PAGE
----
Leftover seeds from seasons past don’t need to be thrown away. Instead of composting questionable cabbage, onion, kale or lettuce seeds, try growing them into crisp sprouts or super-nutritious microgreens — a perfect project for winter’s darkest days.
What’s the difference between sprouts and microgreens? No soil is needed to grow sprouts, which are eaten whole. Beans, peas and alfalfa seeds are top candidates for sprouting.
Microgreens sprout in a thin layer of soil and only the fresh tops are eaten. The method works great with a long list of garden seeds including broccoli, cabbage, sunflowers and herbs like cilantro and dill.
Whether growing sprouts or microgreens, never eat sprouted tomatoes, peppers, eggplants or other closely related crops as they can be toxic.
Sprout and Eat Leftover Seeds:
- Place seeds for sprouting in a clean glass jar. Beans, peas, onions and radishes work well.
- Cover seeds with lukewarm water and let sit overnight.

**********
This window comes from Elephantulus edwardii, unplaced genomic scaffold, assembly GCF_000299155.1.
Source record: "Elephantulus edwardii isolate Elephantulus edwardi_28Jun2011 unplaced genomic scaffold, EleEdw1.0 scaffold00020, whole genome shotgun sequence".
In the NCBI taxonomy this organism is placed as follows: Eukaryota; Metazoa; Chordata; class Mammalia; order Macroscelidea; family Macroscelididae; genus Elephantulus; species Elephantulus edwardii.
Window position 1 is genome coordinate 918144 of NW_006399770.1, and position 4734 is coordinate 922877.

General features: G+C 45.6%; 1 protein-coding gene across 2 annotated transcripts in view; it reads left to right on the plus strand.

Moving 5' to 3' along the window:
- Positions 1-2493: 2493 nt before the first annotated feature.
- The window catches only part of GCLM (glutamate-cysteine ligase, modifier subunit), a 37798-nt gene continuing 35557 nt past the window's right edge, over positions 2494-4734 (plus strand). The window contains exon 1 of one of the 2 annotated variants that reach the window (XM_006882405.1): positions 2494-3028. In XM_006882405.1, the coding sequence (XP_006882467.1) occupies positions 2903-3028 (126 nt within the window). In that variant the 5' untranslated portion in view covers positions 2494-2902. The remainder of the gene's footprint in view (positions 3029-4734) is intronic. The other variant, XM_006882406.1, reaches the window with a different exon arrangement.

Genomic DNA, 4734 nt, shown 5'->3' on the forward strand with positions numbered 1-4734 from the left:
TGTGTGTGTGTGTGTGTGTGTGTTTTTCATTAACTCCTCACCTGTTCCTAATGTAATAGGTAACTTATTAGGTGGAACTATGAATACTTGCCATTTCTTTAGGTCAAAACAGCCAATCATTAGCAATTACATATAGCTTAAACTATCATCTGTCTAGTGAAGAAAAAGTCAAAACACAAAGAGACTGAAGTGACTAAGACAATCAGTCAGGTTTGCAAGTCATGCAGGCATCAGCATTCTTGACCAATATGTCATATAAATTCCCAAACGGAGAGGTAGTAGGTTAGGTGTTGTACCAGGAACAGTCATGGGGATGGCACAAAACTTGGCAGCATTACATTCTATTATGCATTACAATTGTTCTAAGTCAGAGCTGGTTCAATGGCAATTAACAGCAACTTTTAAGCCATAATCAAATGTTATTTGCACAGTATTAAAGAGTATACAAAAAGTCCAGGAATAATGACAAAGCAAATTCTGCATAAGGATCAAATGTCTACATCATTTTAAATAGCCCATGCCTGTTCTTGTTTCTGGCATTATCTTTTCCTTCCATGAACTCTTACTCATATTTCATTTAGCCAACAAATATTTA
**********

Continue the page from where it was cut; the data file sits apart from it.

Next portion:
- Pour out water and rinse seeds until water runs clear. Drain.
- Place seeds back in jar.
- Replace the lid with a clean, breathable cloth over the mouth of the jar, and secure it with a rubber band or screw-on jar ring.
- Set the jar on its side.
- Continue to rinse and drain sprouts 1-2 times a day.
- Sprouts should be ready to eat in about four days.
- Select seed-starting trays, plastic takeout dishes, disposable pie plates or clear salad boxes.
- Punch a few drainage holes in the bottom. Set on a cookie sheet, plastic tray or container to prevent spillage.
- Add 1” of potting soil and sprinkle with seeds. Lightly cover seeds with potting soil, press gently and water lightly. Don’t drown your freshly set seeds.
- Place in a sunny windowsill or under grow lights, and keep moist.
- Harvest microgreens by cutting the tops with scissors when they are 2” or longer. Rinse sprout tops in a strainer. Eat right away, or store in a plastic bag in the refrigerator for up to 5 days.
- Microgreens can be harvested for up to three weeks.
These edible seeds are tasty when grown into sprouts or microgreens: arugula, beans, broccoli, cabbage, carrot, celery, cilantro, clover, collards, cress, dill, fennel, garlic chives, kale, leek, lettuce, mizuna, mustard, onion, parsley, peas, radish, spinach, sunflower, turnips, watercress.